April 22, 2011 12:22 PM Subscribe
High-achieving Asian-American students are being shut out of top schools around the country. Is this what diversity looks like now?
posted by VikingSword (421 comments total)
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"'There’s a form of redlining or holding Asian-American students to higher standards than any other group.' Although Asian-Americans represent less than 5 percent of the US population (and slightly more than 5 percent in Massachusetts), they make up as much as 20 percent of students at many highly selective private research universities – the kind of schools that make it into top 50 national rankings. But, critics charge, Asian-American students would constitute an even larger share if many weren’t being filtered out during the admissions process."
'High-achieving Asian-Americans may be running into obstacles precisely because they work so hard.' 'in researching their 2009 book No Longer Separate, Not Yet Equal, Princeton sociologist Thomas Espenshade and researcher Alexandria Walton Radford examined data on students applying to college in 1997 and found what looks like different standards for different racial groups. They calculated that Asian-Americans needed nearly perfect SAT scores of 1550 to have the same chance of being accepted at a top private university as whites who scored 1410 and African-Americans who got 1100. Whites were three times, Hispanics six times, and blacks more than 15 times as likely to be accepted at a US university as Asian-Americans.'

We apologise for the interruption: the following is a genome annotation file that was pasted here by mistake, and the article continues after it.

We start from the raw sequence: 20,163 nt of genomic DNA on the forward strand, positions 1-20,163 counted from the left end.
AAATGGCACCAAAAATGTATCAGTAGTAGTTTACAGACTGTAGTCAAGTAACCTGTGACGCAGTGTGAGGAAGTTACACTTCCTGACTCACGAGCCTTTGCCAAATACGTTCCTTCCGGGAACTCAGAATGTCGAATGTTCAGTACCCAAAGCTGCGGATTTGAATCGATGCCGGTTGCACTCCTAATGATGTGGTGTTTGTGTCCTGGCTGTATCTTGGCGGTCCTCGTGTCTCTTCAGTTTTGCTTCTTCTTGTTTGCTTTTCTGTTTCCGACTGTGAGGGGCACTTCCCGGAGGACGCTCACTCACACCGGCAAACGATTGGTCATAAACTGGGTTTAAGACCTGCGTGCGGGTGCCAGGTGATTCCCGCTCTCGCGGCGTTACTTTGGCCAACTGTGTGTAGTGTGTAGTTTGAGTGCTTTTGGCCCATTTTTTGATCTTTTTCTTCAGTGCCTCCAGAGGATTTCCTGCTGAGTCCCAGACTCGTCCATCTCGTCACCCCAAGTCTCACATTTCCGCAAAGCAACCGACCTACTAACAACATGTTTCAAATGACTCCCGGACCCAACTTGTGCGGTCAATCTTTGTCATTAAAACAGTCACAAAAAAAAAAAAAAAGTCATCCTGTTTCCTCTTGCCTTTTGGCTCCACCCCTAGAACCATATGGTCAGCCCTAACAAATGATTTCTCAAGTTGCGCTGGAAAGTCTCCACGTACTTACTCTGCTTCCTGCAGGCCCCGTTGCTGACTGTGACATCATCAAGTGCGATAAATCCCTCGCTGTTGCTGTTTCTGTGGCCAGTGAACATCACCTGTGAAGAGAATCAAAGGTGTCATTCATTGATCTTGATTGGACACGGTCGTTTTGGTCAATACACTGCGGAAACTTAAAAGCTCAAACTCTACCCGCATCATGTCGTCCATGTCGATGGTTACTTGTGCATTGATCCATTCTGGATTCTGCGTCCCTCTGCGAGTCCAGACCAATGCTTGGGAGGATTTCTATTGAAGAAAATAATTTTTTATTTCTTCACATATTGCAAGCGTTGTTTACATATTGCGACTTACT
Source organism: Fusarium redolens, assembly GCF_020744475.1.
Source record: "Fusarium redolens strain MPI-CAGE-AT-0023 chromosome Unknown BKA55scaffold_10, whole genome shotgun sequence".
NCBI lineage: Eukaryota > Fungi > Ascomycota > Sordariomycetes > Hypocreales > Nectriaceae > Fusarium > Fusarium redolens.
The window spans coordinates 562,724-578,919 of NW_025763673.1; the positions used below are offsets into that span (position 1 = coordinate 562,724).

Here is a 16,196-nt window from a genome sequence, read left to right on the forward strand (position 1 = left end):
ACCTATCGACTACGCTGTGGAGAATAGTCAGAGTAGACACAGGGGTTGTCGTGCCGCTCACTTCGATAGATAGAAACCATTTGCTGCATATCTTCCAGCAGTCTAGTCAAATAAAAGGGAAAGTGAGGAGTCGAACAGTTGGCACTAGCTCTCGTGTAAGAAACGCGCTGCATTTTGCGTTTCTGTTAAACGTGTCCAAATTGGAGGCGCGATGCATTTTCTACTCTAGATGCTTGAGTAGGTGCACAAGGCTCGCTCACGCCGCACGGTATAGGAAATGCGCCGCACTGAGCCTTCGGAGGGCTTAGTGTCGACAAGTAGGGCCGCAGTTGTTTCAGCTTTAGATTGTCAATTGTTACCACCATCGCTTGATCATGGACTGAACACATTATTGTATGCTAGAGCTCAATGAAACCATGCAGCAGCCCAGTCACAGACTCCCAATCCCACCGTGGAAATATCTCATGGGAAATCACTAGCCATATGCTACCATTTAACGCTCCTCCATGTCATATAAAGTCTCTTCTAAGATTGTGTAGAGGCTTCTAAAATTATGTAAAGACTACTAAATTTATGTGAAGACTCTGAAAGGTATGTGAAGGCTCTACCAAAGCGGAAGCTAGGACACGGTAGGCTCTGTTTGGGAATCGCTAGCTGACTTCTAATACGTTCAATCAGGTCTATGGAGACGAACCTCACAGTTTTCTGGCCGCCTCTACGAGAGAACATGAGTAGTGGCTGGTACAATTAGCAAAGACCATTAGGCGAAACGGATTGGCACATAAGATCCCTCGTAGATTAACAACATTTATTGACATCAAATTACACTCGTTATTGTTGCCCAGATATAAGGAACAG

'This issue has gotten some recent attention in the United States, but much more across the border in Canada, where it stirred a national controversy in the fall when students in a Maclean’s article asked whether Canadian universities were becoming, as the headline put it, “Too Asian?” With spiraling Asian enrollments, the magazine reported, Canadian universities were becoming “so academically focused that some [non-Asian] students feel they can no longer compete or have fun.” Some white students told Maclean’s they wouldn’t choose the University of Toronto because it has so many Asians.'
The backlash from white students, can take ugly forms, as it has recently in California